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2 Questions (Outdoor Reset, Short Cycle)

jt3 Member Posts: 31
Boiler Triangle Tube Solo 110

Question 1

Re: Outdoor Reset Sensor Accuracy

Does anyone compare the reading from the outdoor sensor with the actual outdoor temperature and make sure they are close? (within a degree or two)  Checked mine a month or so ago when we started needing heat and the house seemed kind of cool.  Found the outdoor sensor reading a consistent 6 to 8 degrees F higher than the actual temperature.  (checked the temperature at the sensor location with a digital and outdoor dial thermometer which read within a degree of each other while the outdoor sensor was reading 6 to 8 degrees higher.  Have done this several times over the last month, always with the same result.)  I am assuming that this will make the “Target” temperature for the boiler lower than it should be since the sensor thinks the outdoor temperature is warmer than it actually is.

Short of changing the sensor, would raising the Reset Curve for Coldest and Warmest Day by 6 to 8 degrees compensate for the difference or would this cause some other problem that I’m not seeing?

 Question 2

Re: Short Cycling

Changed my primary zone pump from a Taco 007 to a 008 dT set to 20 degrees.  When I did, I checked with TT Tech support to see if it the internal circulator setting should be changed.  It is currently on the highest setting and he suggested leaving it there to prevent flashing in the heat exchanger.  Except on a DHW call which maintains a 40 gal indirect tank, the system short cycles.  Will be adding some high output baseboard to the system next year which should help but until then was wondering about the options.  The CH Post Pump Time is currently set at the default of 1 minute.  The boiler is firing for about a minute, getting the return temperature a couple of degrees above the target temperature and shutting down.  The circulator continues to run and about 1 minute later the burner begins the firing sequence again.  Since the burner won’t fire during the Post Pump, was thinking of extending the Post Pump time to 3 to 5 minutes to see if I can get a larger drop in the return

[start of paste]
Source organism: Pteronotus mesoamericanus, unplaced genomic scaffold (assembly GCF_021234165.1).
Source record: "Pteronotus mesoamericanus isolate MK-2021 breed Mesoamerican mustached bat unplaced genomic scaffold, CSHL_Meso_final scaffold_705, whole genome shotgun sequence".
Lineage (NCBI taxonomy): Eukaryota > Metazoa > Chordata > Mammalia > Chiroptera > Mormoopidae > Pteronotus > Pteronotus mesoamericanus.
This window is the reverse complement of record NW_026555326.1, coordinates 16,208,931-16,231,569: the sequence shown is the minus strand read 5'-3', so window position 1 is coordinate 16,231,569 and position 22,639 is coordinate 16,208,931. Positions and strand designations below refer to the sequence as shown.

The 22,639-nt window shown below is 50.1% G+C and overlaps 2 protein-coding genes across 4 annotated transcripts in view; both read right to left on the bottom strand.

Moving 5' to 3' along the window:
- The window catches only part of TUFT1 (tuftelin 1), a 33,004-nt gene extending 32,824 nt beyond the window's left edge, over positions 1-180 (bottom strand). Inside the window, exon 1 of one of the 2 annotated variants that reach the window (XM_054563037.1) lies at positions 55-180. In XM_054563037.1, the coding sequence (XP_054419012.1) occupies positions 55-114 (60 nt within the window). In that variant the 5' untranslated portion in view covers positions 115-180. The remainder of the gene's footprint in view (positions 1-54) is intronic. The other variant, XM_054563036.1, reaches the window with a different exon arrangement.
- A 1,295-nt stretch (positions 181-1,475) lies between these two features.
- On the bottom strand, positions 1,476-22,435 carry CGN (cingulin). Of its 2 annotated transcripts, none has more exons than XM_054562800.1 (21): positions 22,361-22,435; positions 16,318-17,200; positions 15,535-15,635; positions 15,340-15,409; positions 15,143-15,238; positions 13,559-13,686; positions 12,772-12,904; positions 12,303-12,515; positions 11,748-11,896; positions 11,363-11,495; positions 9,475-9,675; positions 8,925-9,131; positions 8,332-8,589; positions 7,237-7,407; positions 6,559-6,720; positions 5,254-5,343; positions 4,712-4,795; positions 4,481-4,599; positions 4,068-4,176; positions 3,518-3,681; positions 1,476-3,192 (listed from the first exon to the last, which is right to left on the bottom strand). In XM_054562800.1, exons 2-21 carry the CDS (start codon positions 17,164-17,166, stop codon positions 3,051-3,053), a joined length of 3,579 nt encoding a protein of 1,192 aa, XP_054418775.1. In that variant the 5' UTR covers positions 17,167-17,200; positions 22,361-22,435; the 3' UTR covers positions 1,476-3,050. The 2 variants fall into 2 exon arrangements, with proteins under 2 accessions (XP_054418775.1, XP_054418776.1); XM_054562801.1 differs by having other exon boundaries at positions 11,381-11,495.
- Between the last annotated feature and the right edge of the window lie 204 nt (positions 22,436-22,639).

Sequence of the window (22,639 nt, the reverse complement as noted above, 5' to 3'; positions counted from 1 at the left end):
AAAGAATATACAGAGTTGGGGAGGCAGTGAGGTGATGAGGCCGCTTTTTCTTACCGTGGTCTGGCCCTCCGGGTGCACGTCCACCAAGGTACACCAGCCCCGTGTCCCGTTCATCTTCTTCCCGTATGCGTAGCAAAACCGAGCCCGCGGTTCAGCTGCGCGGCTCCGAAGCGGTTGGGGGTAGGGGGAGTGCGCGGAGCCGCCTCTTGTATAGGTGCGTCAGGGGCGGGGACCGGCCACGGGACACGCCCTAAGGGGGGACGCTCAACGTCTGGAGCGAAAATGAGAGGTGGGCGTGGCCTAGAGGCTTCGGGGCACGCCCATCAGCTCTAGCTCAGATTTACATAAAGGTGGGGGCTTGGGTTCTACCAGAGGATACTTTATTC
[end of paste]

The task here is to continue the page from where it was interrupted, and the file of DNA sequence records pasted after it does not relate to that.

temperature and a longer firing time on the burner when it does fire.  And again, could this cause any problem that I’m not seeing?

Any better (no cost) options than what I’m thinking.



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  • SWEI
    SWEI Member Posts: 7,356
    next steps

    Measure the resistance of the outdoor sensor with a DVM after disconnecting it from the terminals on the MCBA.  Values at different temperatures are listed on page 31 of the Troubleshooting Guide.  If it's off, TT should send you a replacement.

    Look at INFO parameters 1 & 2 while the boiler is firing.  Turn the circulator down until you get a 25-30 degree difference between the two when the boiler is running at high fire.

    Is there some reason the boiler is piped with primary/secondary piping?  What kind of radiation and head do you have in the distribution loop?

    I assume there is a third pump dedicated to the indirect.  What kind of pump, and what kind of piping ties it together?
  • Paul48
    Paul48 Member Posts: 4,469

    try lowering the delta-t of the circulator. I would think that expecting to maintain a 20* delta-t at anything other than design temp is unrealistic. With the variation you know exists with your outdoor sensor, and the fact you mention adding emitters(which suggests you know the boiler is over-sized), your boiler is losing the battle.
  • jt3
    jt3 Member Posts: 31
    SWEI & Paul


    Is the MCBA the old TT Controller?  I should have mentioned that mine is the

    Trimax.  Looked in the TT Literature section and didn’t see anything that looked like a troubleshooting guide for the Trimax.  I have the Installation  / Maintenance Manual and the Control Application Supplement but don’t see anything for troubleshooting the outdoor sensor.  (Will take some readings tomorrow to see what I get.)

    I’m guessing that the “Info parameters” you are referring to are either in the troubleshooting manual which I don’t have or they are deeper into the control system than I have access to. (My documentation refers to everything by a function name such as CH1 & CH2 Minimum & Maximum Setpoints etc.)

    I didn’t do the plumbing but my understanding is that this boiler is supposed to be piped primary & secondary.  The boiler is piped as shown in Fig 9 on pg 21 of the installation manual.